Friday, September 24, 2010

Fiction and Uncomfortable Truths

By Russel D McLean


It was all over the twitter-feeds earlier this week.

A young-adult title that dealt very specifically with rape. That confronted what it was like for a victim who felt they couldn’t speak out.

Heartbreaking.

Tough to read.

Unsettling.

But essential in many ways. Yes, we want to protect children from the realities of life, but we also have to educate them about the truths they will face.

Unless, of course, we live in Republic, MO, where a Dr Wesley Scoggins has asked that this book – Speak – be removed from the school libraries on the grounds that it is “soft pornography.

A book written from the point of view of a victim of sexual abuse, written to show that silence over this kind of event is wrong, is “soft pornography”. Its something we do not want our children exposed to.

Not because they’re offended, but because it brings up uncomfortable issues. And because, in Mr Scoggins world, even a rape scene is “pornography”. Now, correct me if I’m wrong, but isn’t pornography designed to titillate? I never much doubt that the scene in question was designed in such a way. Particularly since the theme of the book is speaking up about an issue everyone else would rather not talk about.

I think that “soft pornography” line says more about Scoggins attitude than anything else. Also, his reaction to Slaughterhouse Five *in the same article* is wonderful. “The f-word is plastered on almost every other page,” apparently.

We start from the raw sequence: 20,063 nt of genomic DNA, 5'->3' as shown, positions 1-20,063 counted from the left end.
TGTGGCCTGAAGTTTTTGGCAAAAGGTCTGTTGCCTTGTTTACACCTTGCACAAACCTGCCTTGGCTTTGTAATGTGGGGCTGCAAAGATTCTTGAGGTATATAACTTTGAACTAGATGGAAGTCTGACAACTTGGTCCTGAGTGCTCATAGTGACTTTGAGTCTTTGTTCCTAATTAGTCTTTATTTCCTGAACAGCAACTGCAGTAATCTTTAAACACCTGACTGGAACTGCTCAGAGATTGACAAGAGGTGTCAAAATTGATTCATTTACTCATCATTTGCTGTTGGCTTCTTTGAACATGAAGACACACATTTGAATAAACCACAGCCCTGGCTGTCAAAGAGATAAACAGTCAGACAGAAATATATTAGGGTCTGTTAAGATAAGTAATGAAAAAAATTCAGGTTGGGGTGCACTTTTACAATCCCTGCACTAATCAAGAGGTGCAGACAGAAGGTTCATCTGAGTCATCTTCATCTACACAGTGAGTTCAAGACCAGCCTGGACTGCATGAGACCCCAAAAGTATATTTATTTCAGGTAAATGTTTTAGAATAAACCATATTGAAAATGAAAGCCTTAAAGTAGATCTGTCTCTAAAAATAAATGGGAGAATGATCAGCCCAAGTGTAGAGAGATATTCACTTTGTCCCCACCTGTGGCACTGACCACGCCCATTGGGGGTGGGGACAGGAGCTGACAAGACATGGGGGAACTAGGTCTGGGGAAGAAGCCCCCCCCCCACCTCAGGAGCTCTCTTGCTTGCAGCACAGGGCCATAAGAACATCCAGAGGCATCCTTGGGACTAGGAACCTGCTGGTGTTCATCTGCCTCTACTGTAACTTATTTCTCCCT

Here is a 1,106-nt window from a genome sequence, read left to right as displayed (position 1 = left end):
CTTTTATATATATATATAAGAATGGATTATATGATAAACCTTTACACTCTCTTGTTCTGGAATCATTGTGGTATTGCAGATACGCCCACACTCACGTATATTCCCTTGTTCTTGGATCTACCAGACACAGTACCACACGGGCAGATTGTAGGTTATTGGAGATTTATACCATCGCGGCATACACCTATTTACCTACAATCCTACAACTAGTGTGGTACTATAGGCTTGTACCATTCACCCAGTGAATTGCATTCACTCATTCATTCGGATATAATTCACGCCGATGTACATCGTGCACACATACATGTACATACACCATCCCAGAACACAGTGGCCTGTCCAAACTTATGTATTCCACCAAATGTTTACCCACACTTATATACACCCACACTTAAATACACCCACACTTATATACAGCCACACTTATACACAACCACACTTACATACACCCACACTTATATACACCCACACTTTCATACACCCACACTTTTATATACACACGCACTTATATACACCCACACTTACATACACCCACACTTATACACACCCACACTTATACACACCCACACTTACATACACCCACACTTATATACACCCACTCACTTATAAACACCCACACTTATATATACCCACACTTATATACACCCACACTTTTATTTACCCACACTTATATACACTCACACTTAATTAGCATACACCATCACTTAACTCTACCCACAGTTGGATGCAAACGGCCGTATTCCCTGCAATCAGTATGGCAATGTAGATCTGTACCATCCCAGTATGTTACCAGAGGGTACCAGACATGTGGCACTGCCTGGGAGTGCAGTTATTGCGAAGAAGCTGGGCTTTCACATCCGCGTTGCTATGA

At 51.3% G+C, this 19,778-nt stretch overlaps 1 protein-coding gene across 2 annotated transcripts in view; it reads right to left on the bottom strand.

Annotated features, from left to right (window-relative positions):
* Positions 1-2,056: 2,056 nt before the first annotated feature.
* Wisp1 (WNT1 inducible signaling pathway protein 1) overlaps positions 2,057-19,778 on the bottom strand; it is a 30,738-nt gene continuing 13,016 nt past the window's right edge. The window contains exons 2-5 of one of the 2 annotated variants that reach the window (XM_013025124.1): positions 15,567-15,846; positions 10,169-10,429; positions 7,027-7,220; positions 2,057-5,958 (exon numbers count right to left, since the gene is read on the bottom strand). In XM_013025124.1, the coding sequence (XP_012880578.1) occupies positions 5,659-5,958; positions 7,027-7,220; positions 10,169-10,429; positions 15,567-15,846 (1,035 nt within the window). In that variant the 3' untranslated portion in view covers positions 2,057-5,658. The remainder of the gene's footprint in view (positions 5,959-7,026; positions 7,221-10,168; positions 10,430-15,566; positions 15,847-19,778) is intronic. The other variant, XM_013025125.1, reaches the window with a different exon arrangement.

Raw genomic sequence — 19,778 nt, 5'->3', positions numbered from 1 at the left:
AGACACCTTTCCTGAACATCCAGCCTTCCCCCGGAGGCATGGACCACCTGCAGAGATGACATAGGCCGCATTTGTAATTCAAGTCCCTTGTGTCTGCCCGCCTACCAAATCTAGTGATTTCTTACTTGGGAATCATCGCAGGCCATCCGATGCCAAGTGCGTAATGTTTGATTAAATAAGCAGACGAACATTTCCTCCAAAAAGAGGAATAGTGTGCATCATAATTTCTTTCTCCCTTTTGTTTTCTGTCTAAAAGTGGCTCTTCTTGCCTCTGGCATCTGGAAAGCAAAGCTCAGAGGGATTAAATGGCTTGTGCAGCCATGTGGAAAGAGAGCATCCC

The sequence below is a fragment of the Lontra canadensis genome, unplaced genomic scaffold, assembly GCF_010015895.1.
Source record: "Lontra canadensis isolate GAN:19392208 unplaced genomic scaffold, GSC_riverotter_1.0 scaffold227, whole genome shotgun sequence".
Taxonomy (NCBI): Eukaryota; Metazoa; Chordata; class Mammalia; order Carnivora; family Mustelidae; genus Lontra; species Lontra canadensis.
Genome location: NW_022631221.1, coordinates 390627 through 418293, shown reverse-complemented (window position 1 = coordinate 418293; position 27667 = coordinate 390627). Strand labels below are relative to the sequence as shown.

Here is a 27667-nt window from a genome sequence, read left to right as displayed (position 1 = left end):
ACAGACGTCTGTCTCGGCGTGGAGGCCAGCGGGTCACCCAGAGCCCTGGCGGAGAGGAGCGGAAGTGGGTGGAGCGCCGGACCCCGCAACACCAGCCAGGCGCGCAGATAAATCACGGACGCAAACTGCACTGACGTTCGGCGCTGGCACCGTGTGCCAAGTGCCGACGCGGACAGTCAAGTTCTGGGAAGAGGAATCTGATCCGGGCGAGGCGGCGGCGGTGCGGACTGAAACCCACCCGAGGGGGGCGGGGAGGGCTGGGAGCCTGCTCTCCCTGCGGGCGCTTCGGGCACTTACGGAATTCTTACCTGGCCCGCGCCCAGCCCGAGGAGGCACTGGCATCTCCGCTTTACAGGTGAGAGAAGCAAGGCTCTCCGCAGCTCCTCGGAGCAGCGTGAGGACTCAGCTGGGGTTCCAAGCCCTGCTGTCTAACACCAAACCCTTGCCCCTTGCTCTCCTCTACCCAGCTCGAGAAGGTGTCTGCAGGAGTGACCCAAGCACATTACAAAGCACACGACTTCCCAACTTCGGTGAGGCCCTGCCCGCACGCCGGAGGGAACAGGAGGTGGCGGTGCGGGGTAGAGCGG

Really?

Did we read the same book?

(and while I’m at it, you want to go and read The Good Son, Mr Scoggins. I’ll show you language that could make a sailor blush… also, I remember a good friend of mine at school chose Trainspotting as his review of personal reading in fifth year… now there’s a book I would say you might have some point in worrying about, although I’d still disagree with you if a teenager is ready to read such a book)

Look, here’s the thing: we can object to the realities of life all we like but we cannot hide from them. And fiction is one of our ways of dealing with issues. I know everyone likes to talk about “escapist” fiction, but serious fiction that tackles unsettling issues head on can be absolutely essential to dealing with everyday life. And even more-so for the “young adult” market. Yes, such books have to be handled sensitively. But just because the idea of the topic upsets you does not mean you should call for a banning of the book.

A book like Speak can – if well done, and I’m giving the book the benefit of the doubt that it is well done since I am not familiar with it myself – open teenage reader’s minds to the idea of what someone else might be going through, give them an empathy and an understanding of other’s experiences. Or it can perhaps persuade someone who is going through a similar experience to have the courage to speak out rather than hide what happened because this is an issue that no one talks about.